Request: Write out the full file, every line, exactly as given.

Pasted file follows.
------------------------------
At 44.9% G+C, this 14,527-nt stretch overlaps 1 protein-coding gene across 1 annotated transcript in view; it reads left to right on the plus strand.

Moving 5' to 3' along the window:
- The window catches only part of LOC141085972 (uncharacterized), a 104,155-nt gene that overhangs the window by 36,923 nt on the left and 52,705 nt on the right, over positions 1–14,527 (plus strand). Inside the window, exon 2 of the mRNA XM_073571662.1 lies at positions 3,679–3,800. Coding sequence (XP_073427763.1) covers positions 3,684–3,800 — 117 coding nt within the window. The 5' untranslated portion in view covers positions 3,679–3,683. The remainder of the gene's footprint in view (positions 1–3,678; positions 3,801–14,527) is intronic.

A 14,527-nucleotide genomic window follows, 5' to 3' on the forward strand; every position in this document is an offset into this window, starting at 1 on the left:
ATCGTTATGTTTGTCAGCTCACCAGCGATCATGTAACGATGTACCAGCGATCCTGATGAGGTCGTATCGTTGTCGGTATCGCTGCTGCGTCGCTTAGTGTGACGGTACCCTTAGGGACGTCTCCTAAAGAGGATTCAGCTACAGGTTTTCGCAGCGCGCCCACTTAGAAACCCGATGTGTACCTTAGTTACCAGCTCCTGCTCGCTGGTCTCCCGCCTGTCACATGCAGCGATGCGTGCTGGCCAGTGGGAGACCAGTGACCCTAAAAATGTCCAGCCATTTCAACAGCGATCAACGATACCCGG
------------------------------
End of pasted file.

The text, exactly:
At 44.9% G+C, this 14,527-nt stretch overlaps 1 protein-coding gene across 1 annotated transcript in view; it reads left to right on the plus strand.

Moving 5' to 3' along the window:
- The window catches only part of LOC141085972 (uncharacterized), a 104,155-nt gene that overhangs the window by 36,923 nt on the left and 52,705 nt on the right, over positions 1–14,527 (plus strand). Inside the window, exon 2 of the mRNA XM_073571662.1 lies at positions 3,679–3,800. Coding sequence (XP_073427763.1) covers positions 3,684–3,800 — 117 coding nt within the window. The 5' untranslated portion in view covers positions 3,679–3,683. The remainder of the gene's footprint in view (positions 1–3,678; positions 3,801–14,527) is intronic.

A 14,527-nucleotide genomic window follows, 5' to 3' on the forward strand; every position in this document is an offset into this window, starting at 1 on the left:
ATCGTTATGTTTGTCAGCTCACCAGCGATCATGTAACGATGTACCAGCGATCCTGATGAGGTCGTATCGTTGTCGGTATCGCTGCTGCGTCGCTTAGTGTGACGGTACCCTTAGGGACGTCTCCTAAAGAGGATTCAGCTACAGGTTTTCGCAGCGCGCCCACTTAGAAACCCGATGTGTACCTTAGTTACCAGCTCCTGCTCGCTGGTCTCCCGCCTGTCACATGCAGCGATGCGTGCTGGCCAGTGGGAGACCAGTGACCCTAAAAATGTCCAGCCATTTCAACAGCGATCAACGATACCCGG